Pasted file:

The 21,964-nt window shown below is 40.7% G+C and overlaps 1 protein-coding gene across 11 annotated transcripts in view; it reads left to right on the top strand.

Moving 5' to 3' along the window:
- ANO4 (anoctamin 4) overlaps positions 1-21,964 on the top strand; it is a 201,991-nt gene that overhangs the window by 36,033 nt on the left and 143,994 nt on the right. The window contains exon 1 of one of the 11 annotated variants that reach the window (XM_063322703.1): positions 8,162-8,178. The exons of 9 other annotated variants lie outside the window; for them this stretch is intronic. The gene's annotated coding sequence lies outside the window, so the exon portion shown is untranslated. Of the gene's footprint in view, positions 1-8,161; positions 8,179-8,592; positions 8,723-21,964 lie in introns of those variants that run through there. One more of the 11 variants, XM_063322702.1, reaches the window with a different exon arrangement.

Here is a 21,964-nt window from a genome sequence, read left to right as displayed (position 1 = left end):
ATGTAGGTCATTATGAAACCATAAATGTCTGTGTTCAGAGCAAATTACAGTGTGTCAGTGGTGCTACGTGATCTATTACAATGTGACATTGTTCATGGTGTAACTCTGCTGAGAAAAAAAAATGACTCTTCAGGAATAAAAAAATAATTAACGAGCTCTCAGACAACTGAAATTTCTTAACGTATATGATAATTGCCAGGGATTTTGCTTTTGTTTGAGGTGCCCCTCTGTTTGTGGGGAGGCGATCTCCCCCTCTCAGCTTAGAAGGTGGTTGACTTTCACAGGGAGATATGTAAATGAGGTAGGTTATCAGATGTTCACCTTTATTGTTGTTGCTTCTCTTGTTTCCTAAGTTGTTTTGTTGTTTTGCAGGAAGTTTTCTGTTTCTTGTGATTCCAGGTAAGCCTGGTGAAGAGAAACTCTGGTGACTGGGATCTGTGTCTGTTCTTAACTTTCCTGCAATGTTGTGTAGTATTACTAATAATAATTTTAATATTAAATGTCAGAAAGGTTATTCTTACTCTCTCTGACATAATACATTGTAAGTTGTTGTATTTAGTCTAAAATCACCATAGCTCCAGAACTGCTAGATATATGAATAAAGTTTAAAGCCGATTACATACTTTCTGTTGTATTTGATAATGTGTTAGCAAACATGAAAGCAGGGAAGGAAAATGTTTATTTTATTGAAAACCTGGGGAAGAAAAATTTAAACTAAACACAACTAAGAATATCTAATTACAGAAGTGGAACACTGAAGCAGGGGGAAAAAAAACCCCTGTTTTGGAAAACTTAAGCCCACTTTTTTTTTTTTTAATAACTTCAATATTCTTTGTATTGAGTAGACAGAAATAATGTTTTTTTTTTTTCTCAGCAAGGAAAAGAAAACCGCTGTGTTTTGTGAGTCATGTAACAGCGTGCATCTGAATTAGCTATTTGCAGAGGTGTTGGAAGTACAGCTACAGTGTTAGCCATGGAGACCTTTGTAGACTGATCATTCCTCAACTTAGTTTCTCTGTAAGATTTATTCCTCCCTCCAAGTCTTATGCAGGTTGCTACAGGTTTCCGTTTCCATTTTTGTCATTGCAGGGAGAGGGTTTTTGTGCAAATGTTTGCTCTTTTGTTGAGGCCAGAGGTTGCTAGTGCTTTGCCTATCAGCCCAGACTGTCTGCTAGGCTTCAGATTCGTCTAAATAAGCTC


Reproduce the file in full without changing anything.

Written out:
The 21,964-nt window shown below is 40.7% G+C and overlaps 1 protein-coding gene across 11 annotated transcripts in view; it reads left to right on the top strand.

Moving 5' to 3' along the window:
- ANO4 (anoctamin 4) overlaps positions 1-21,964 on the top strand; it is a 201,991-nt gene that overhangs the window by 36,033 nt on the left and 143,994 nt on the right. The window contains exon 1 of one of the 11 annotated variants that reach the window (XM_063322703.1): positions 8,162-8,178. The exons of 9 other annotated variants lie outside the window; for them this stretch is intronic. The gene's annotated coding sequence lies outside the window, so the exon portion shown is untranslated. Of the gene's footprint in view, positions 1-8,161; positions 8,179-8,592; positions 8,723-21,964 lie in introns of those variants that run through there. One more of the 11 variants, XM_063322702.1, reaches the window with a different exon arrangement.

Here is a 21,964-nt window from a genome sequence, read left to right as displayed (position 1 = left end):
ATGTAGGTCATTATGAAACCATAAATGTCTGTGTTCAGAGCAAATTACAGTGTGTCAGTGGTGCTACGTGATCTATTACAATGTGACATTGTTCATGGTGTAACTCTGCTGAGAAAAAAAAATGACTCTTCAGGAATAAAAAAATAATTAACGAGCTCTCAGACAACTGAAATTTCTTAACGTATATGATAATTGCCAGGGATTTTGCTTTTGTTTGAGGTGCCCCTCTGTTTGTGGGGAGGCGATCTCCCCCTCTCAGCTTAGAAGGTGGTTGACTTTCACAGGGAGATATGTAAATGAGGTAGGTTATCAGATGTTCACCTTTATTGTTGTTGCTTCTCTTGTTTCCTAAGTTGTTTTGTTGTTTTGCAGGAAGTTTTCTGTTTCTTGTGATTCCAGGTAAGCCTGGTGAAGAGAAACTCTGGTGACTGGGATCTGTGTCTGTTCTTAACTTTCCTGCAATGTTGTGTAGTATTACTAATAATAATTTTAATATTAAATGTCAGAAAGGTTATTCTTACTCTCTCTGACATAATACATTGTAAGTTGTTGTATTTAGTCTAAAATCACCATAGCTCCAGAACTGCTAGATATATGAATAAAGTTTAAAGCCGATTACATACTTTCTGTTGTATTTGATAATGTGTTAGCAAACATGAAAGCAGGGAAGGAAAATGTTTATTTTATTGAAAACCTGGGGAAGAAAAATTTAAACTAAACACAACTAAGAATATCTAATTACAGAAGTGGAACACTGAAGCAGGGGGAAAAAAAACCCCTGTTTTGGAAAACTTAAGCCCACTTTTTTTTTTTTTAATAACTTCAATATTCTTTGTATTGAGTAGACAGAAATAATGTTTTTTTTTTTTCTCAGCAAGGAAAAGAAAACCGCTGTGTTTTGTGAGTCATGTAACAGCGTGCATCTGAATTAGCTATTTGCAGAGGTGTTGGAAGTACAGCTACAGTGTTAGCCATGGAGACCTTTGTAGACTGATCATTCCTCAACTTAGTTTCTCTGTAAGATTTATTCCTCCCTCCAAGTCTTATGCAGGTTGCTACAGGTTTCCGTTTCCATTTTTGTCATTGCAGGGAGAGGGTTTTTGTGCAAATGTTTGCTCTTTTGTTGAGGCCAGAGGTTGCTAGTGCTTTGCCTATCAGCCCAGACTGTCTGCTAGGCTTCAGATTCGTCTAAATAAGCTC